In this post, I want to share some rambling reactions to K. Sabeel Rahman’s piece “The New Octopus” in Logic Magazine. I read the piece as a participant in the 2020 AMRI Academy, and found it thought-provoking and articulate (as is much of Rahman’s work). I don’t claim that any of the points or arguments offered here are particularly decisive – they are mainly just articulated ideas/questions/concerns that came up for me as I read the piece.

The main point I want to mull over in this post is the idea that excessive corporate power could be per se problematic, regardless of whether it is exercised. This point seems important – perhaps central – in Law & Political Economy (LPE) thinking more broadly, and especially in how it differs from more conventional economic approaches. Here is a key articulation of the idea from Rahman (Rahman is here characterizing earlier legal thinkers like Brandeis; emphasis mine):

But what’s notable about the intellectual ferment around scale is the degree to which these debates turned not on bigness, but rather on issues of power and contestability. How much and what kinds of power did these new corporate entities exercise? And how could these concentrations of power be minimized, contested, and held accountable?

Power, crucially, could manifest in “good” and “bad” forms. Just because a firm acted benevolently did not change the fact that it possessed power. The key, then, was not outcomes but potential: so long as the good effects of corporate power relied on the personal decisions of corporate leaders, rather than on institutionalized forms of accountability, it remained a threat.

In short, there is an idea here that the existence of corporate power per se could be a problem or “threat” worthy of regulatory response, regardless of whether or how that power is exerted, and regardless of the extent to which it comes with “bigness” in the sense of literal market concentration. On this framing, the key policy question, then, is how to create structures to ensure that such private power is (in Rahman’s framing) contestable, or accountable, or “in check”.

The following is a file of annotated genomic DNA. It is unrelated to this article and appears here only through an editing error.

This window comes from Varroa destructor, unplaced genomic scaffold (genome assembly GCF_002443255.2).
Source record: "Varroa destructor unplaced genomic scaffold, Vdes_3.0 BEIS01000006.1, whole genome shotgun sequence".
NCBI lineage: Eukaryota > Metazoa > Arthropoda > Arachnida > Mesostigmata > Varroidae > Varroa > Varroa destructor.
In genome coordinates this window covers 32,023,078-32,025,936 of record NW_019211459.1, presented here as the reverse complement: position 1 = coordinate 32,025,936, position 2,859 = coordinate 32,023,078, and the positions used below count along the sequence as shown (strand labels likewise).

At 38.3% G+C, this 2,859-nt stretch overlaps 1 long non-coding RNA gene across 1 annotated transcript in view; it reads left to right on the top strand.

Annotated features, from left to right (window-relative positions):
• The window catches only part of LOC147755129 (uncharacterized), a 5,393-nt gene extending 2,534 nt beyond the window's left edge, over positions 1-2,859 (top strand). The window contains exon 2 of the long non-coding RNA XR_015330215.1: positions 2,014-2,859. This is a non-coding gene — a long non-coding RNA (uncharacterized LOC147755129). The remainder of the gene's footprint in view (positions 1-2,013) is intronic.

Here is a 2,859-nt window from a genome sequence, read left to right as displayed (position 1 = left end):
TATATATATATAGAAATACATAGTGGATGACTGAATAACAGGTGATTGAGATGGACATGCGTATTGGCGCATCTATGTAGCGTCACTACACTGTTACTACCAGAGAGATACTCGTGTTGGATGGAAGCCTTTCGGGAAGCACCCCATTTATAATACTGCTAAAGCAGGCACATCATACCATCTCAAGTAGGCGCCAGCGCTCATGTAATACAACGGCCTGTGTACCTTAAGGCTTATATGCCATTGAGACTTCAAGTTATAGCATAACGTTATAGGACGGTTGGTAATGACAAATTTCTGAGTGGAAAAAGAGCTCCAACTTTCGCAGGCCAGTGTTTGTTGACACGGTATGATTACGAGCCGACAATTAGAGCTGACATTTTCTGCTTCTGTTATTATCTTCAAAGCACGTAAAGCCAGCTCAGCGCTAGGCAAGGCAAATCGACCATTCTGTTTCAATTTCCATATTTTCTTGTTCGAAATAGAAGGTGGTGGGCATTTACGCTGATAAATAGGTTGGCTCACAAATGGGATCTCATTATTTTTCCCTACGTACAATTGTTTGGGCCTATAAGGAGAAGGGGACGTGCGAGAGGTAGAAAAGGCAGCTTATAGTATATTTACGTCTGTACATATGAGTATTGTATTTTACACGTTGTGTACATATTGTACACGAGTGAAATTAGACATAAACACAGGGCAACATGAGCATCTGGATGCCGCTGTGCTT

While this position is (I think) clear to me, I am not sure if I fully understand the argument for adopting it. If concentrated corporate power per se is a threat–even if it is not exerted—-what exactly is it a threat to, and why exactly should we worry about it? The one-word answer seems to be that this power is a threat to “liberty”, or perhaps “democracy”. But these are broad terms that are hard to pin down. How are we to know when corporate power has become sufficient to threaten something so big as liberty? And what exactly is corporate power?

In the article, Rahman taxonomizes key forms corporate power he sees in the modern technology sector, in particular naming: (1) transmission power, (2) gatekeeping power, and (3) scoring power. While I agree that some of the examples cited here are concerning, I am not sure if my reasons are the same as Rahman’s. And further, I am especially not sure if I see how they are examples of power that I understand as per se problematic (i.e. power that would be problematic even if it were not exerted).

For example, Rahman cites Amazon’s ability to use its data to selectively enter and compete with successful third-party sellers as an example of problematic “transmission power”. I can understand how one could make an argument that this sort of behavior might be concerning from a narrower economic perspective e.g. by appealing to potential effects on innovation, but this does not seem to be Rahman’s argument.